Chateau de Rambouillet was a fortified manor dating back to 1368. In 1783, it became the private property of Louis XVI, who bought it from his cousin as an extension of his hunting grounds. During the French Revolution the chateau was emptied of its furnishings and the gardens and surrounding park fell into neglect. Since the late 19th C., the chateau has become the summer residence of France's Presidents of the Republic.



Chateau de Pierrefonds bears the characteristics of defensive military architecture from the Middle Ages, though it underwent several restorations through the centuries. Classified as a monument historique by the French Ministry of Culture since 1848. This chateau has often been the “location” for modern films and TV series.

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I live just half an hour from the Château de Sully. What surprises me is the choice of chateaux depicted. Why are some of the more minor chateaux featured, while some of the more major ones absent ? Are there more in the set ? Or other sets ? What is the link between the different chateaux in the lace ? These need to be replaced in the historical and political context to be fully understood. France has a very turbulent history and this is always reflected in all the art forms.

Unless someone were to find the parchment or card patterns on which these laces were made I don't think we will ever know anything about historical context. And even if we had the patterns that might only tell us about the workshop which planned this work. From a lacemaker's and designers point of view the original set posted by J. Ames all have the same border surrounding the images. That tells us that they were conceived as a set. But I much doubt there is any way to know if there were more of them, or why these particular images were selected. For instance, could one find a book of photos or etchings of French chateaux which have illustrations of all these particular ones, and possibly others. That might tell us where the idea came from. So do we have any volunteers to search through a library of architectural images so see if a book might be a source for the design?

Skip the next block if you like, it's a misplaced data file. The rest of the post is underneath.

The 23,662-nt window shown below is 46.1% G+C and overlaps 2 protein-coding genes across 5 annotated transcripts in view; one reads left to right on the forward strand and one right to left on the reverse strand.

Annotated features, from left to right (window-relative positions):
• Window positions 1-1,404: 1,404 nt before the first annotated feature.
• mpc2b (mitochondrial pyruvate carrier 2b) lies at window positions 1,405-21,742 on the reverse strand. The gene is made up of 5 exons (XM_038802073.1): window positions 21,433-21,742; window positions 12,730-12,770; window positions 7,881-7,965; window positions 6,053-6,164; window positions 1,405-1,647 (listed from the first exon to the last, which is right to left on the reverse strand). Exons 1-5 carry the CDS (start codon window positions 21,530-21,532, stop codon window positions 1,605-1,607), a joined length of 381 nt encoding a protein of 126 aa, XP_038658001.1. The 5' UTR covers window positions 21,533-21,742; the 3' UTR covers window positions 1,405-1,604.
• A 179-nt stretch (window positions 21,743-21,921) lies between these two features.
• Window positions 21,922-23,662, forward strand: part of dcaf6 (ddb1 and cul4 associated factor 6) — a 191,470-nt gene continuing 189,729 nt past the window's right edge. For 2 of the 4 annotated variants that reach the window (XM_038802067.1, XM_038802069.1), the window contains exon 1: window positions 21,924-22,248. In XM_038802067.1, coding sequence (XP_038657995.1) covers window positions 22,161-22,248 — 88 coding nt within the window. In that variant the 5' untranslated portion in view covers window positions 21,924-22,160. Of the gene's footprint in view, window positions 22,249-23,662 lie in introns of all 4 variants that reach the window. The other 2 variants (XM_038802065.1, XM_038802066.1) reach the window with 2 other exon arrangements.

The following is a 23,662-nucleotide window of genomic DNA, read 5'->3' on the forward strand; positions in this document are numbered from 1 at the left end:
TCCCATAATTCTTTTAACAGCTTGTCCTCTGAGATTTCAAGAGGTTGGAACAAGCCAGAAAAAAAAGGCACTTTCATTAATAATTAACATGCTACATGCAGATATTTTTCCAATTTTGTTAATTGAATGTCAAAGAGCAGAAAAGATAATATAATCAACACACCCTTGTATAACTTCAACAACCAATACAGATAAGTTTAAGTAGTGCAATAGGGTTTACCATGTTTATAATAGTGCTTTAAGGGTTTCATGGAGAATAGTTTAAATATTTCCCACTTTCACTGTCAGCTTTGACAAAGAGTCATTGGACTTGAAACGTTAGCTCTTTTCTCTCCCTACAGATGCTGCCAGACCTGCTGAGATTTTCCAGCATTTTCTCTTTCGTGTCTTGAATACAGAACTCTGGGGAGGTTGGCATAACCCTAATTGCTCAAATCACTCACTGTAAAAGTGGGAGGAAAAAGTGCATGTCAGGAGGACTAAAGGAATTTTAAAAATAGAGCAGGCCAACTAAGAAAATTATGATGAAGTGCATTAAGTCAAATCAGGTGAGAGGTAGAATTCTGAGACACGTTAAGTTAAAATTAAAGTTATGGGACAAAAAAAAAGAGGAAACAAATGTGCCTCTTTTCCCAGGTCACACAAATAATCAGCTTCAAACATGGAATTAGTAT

J. Ames does not own the laces but was asked to photo and post the images by the owner. But I don't think the current owner was the one who purchased them, but rather a deceased relative. So we can't get directly to the original purchaser to find out what she/he might know about their origin.  This is the problem with lace. Even the best pieces are usually not accompanied by any kind of reliable history of the object.  We don't even know if these were commissioned by the purchaser, or just found among the stock of her/his favorite lace merchant.